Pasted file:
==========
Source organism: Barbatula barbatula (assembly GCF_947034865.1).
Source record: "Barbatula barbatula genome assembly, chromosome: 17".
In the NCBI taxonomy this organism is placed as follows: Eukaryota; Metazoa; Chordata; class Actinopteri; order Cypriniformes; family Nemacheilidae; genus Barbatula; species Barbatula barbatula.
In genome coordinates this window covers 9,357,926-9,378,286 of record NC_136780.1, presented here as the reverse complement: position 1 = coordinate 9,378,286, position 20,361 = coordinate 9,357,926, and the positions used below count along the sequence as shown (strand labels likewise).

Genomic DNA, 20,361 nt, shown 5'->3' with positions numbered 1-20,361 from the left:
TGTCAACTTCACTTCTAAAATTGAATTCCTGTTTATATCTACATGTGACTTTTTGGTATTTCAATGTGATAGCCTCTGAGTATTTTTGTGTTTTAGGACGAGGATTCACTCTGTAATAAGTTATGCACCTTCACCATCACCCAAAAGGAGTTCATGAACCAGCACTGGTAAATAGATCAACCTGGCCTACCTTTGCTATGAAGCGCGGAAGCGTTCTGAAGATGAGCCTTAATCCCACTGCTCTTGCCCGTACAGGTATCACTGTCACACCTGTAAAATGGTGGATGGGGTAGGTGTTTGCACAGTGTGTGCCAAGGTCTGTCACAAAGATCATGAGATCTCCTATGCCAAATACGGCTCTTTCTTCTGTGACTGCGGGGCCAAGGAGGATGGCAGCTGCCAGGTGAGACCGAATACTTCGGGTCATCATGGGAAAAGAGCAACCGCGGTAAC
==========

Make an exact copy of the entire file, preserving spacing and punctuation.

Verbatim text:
Source organism: Barbatula barbatula (assembly GCF_947034865.1).
Source record: "Barbatula barbatula genome assembly, chromosome: 17".
In the NCBI taxonomy this organism is placed as follows: Eukaryota; Metazoa; Chordata; class Actinopteri; order Cypriniformes; family Nemacheilidae; genus Barbatula; species Barbatula barbatula.
In genome coordinates this window covers 9,357,926-9,378,286 of record NC_136780.1, presented here as the reverse complement: position 1 = coordinate 9,378,286, position 20,361 = coordinate 9,357,926, and the positions used below count along the sequence as shown (strand labels likewise).

Genomic DNA, 20,361 nt, shown 5'->3' with positions numbered 1-20,361 from the left:
TGTCAACTTCACTTCTAAAATTGAATTCCTGTTTATATCTACATGTGACTTTTTGGTATTTCAATGTGATAGCCTCTGAGTATTTTTGTGTTTTAGGACGAGGATTCACTCTGTAATAAGTTATGCACCTTCACCATCACCCAAAAGGAGTTCATGAACCAGCACTGGTAAATAGATCAACCTGGCCTACCTTTGCTATGAAGCGCGGAAGCGTTCTGAAGATGAGCCTTAATCCCACTGCTCTTGCCCGTACAGGTATCACTGTCACACCTGTAAAATGGTGGATGGGGTAGGTGTTTGCACAGTGTGTGCCAAGGTCTGTCACAAAGATCATGAGATCTCCTATGCCAAATACGGCTCTTTCTTCTGTGACTGCGGGGCCAAGGAGGATGGCAGCTGCCAGGTGAGACCGAATACTTCGGGTCATCATGGGAAAAGAGCAACCGCGGTAAC